Recently, at a speech to university students in Tokyo, Japan, I asked my audience a question and nobody responded. Instead, the students looked at me as if they wanted to respond but could not.
So what did I do? I went to the method that has never failed me for as long as I’ve been speaking. I call it the Discuss and Debrief method. By the time I finished the workshop, the students were as energized and participative as any audience I’ve had.
What is this method and how does it work?
The Discuss and Debrief method requires only two steps.
Step 1 Discuss: Have your audience members turn to their neighbor to discuss something.
Step 2 Debrief: Ask your audience, “Okay, what did you come up with?”
You can be sure that your once reluctant audience will now shoot answers out at you from all angles. Why? Because of the following reasons:
Reason one: They’ve had their responses validated by their partner. If they were hesitant to speak up because they doubted the validity of their response, that objection will now disappear because their partner gave them confidence in their answer.
Reason two: You gave the audience oil. This simply means you gave them the time and energy necessary to loosen up their minds and think on the topic.
This method is so important because of the life and business-changing advice I learned from Tom Hopkins years ago. He said something to the effect of, “If I say it, they can doubt me, but if they say it, it’s true.” In other words, get your audience to say your message and they’ll find your message to be valid.
Plus, there’s another very important reason to use this Discuss and Debrief method. “People buy into what they help create.” In a sense, your audience is helping to create your message and therefore they’re more apt to buy into it.
Finally, in Bob Cialdin’s classic book called Influence, he talks about a persuasion principle called Consistency. This law has driven my speaking for a long time. I lean on the law all of the time and the public nature of Discuss and Debrief fosters it. Here’s what the principle states:
“Once a stand is taken, there is a natural tendency to behave in ways that are stubbornly consistent with the stand.”
In other words, once your audience makes a public declaration of what they picked up from your presentation, they will not then go back home and think, “I didn’t get anything of value.” Instead, they will be consistent in thinking and knowing what they publicly stated they received.
I can’t overemphasize the importance of getting your audience to publicly reiterate your message and let others know what they got from it.
When can you use this method?
If you have been receiving my newsletters for a couple of years than you know I use this method towards the end of my speeches as a review of the content. That’s right, instead of me reviewing my message, my audience does it for me. This is effective because it proves to them (and to the meeting planner) how much they got from the speech.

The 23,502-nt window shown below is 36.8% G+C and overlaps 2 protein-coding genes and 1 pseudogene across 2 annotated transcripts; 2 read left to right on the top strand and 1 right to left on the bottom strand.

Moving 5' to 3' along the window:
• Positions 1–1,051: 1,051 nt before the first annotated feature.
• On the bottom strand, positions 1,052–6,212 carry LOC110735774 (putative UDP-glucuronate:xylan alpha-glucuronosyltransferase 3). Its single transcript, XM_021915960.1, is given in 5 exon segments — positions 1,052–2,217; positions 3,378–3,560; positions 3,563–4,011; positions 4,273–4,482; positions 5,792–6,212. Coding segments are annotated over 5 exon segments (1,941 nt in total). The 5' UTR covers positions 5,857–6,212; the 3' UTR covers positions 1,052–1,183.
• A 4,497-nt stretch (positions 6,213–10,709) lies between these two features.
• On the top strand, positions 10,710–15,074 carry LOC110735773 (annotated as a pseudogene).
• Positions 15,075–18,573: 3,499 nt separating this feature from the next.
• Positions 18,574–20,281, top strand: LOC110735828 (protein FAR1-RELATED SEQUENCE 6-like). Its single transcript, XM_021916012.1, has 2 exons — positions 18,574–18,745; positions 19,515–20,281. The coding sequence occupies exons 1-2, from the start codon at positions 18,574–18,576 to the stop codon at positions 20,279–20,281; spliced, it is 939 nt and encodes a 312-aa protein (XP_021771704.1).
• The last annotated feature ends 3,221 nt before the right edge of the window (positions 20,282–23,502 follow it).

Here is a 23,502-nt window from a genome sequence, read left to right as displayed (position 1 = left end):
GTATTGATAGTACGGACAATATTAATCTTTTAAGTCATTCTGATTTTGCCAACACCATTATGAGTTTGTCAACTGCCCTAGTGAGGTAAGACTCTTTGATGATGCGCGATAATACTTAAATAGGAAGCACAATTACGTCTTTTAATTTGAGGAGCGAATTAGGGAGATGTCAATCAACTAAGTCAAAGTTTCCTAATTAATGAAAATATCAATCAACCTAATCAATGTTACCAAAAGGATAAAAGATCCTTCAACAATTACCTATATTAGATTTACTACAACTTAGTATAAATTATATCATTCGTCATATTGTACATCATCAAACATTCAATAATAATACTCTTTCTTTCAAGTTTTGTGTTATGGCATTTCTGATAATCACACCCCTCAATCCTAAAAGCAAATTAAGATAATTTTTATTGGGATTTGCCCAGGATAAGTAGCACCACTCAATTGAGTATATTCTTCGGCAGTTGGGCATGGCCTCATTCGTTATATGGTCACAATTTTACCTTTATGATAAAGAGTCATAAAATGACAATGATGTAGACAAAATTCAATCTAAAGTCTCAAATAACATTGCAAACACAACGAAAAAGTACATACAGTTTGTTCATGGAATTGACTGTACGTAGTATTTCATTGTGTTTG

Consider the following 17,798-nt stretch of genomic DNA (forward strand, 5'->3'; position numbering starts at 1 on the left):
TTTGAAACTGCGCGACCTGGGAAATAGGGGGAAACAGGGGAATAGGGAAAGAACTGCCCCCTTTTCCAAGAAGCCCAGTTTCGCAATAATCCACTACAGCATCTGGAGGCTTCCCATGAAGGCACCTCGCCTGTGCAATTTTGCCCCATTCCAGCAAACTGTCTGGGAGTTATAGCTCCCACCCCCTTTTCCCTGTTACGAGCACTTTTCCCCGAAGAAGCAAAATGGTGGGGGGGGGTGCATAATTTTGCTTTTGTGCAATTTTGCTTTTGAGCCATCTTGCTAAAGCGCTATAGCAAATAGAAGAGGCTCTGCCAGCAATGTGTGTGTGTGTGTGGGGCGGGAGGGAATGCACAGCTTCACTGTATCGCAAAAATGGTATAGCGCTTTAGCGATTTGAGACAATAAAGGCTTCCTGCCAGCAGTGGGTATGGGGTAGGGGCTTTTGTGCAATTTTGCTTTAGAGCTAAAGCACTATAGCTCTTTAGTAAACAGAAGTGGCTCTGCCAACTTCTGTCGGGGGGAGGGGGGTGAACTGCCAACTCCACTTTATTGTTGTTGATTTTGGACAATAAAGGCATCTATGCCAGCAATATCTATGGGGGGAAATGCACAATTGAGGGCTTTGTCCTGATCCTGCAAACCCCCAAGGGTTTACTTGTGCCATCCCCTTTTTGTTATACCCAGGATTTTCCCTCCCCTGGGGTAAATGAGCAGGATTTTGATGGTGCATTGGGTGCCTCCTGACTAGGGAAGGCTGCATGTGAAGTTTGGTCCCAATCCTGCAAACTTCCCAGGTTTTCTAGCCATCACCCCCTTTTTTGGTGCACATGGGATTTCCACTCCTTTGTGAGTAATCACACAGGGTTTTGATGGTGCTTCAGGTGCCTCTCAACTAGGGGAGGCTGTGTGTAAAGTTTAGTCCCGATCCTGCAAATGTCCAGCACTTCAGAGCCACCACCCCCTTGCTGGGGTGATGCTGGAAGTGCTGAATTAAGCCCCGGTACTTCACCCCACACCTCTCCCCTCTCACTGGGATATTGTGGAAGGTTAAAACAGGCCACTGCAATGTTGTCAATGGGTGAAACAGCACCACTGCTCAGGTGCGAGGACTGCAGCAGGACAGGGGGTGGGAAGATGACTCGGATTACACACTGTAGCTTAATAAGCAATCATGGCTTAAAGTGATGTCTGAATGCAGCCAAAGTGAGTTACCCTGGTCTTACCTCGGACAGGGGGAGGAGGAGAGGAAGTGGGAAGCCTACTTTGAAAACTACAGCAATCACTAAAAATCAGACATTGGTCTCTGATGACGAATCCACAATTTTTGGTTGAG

However, I also tend to use it after every major section of my speech. For example, if I’m giving a keynote with 4 major points, I will do a quick Discuss and Debrief after each point. Keep in mind they will have picked up minor points and side-points as well as the major point. Plus, they often shout out not just what they heard but what they will do with what they heard. You will want to consider using this method a few times per speech, especially if your speech is more than 30 minutes long. If you’re doing a half or full-day training session, you should consider using it after each 75-minute section.
You can also use this message when you do not get a response similar to what I did in Tokyo. I quickly switched to the Discuss and Debrief method and responses came flying out. In fact, with one audience in Japan, I had to jokingly say, “Okay…stop answering!” The audience laughed and loved it.
How does this differ from Think, Pair, and Share?
Some friends of mine use a tool called Think, Pair, and Share, which is also effective. In it they use three steps:
Step 1: Have your audience members think and write down what they think about a topic.
Step 2: Have them pair up with a partner and talk about what they wrote.
Step 3: Have them share their thoughts with the entire audience.
Think, Pair, and Share is effective, but I prefer Discuss and Debrief for a couple of reasons.
Reason one: It’s quicker. Because I don’t initially have my audience write down their thoughts, I save those 2-3 minutes and keep the energy high and the program stays on-rhythm. To me, energy and rhythm are two of the most important factors in having a strong audience connection.
Reason two: It’s true collaboration. I believe that your partner can help you discover your responses on the spot, but that won’t happen if you have to write down your responses on your own beforehand. The back and forth discussion can help you form your responses and turn your mess into a message. After all, remember what I always say:
You can’t create a message without first creating a mess. If you look at the word message, it’s really just a ‘mess’ with ‘age.’ It’s a mess, that, overtime, becomes a message.
True collaboration and the quickness of the Discuss and Debrief method make it preferable for me. Try it, it works. It always works. Now turn to someone and discuss one idea you got from this post. Okay, now post your response.
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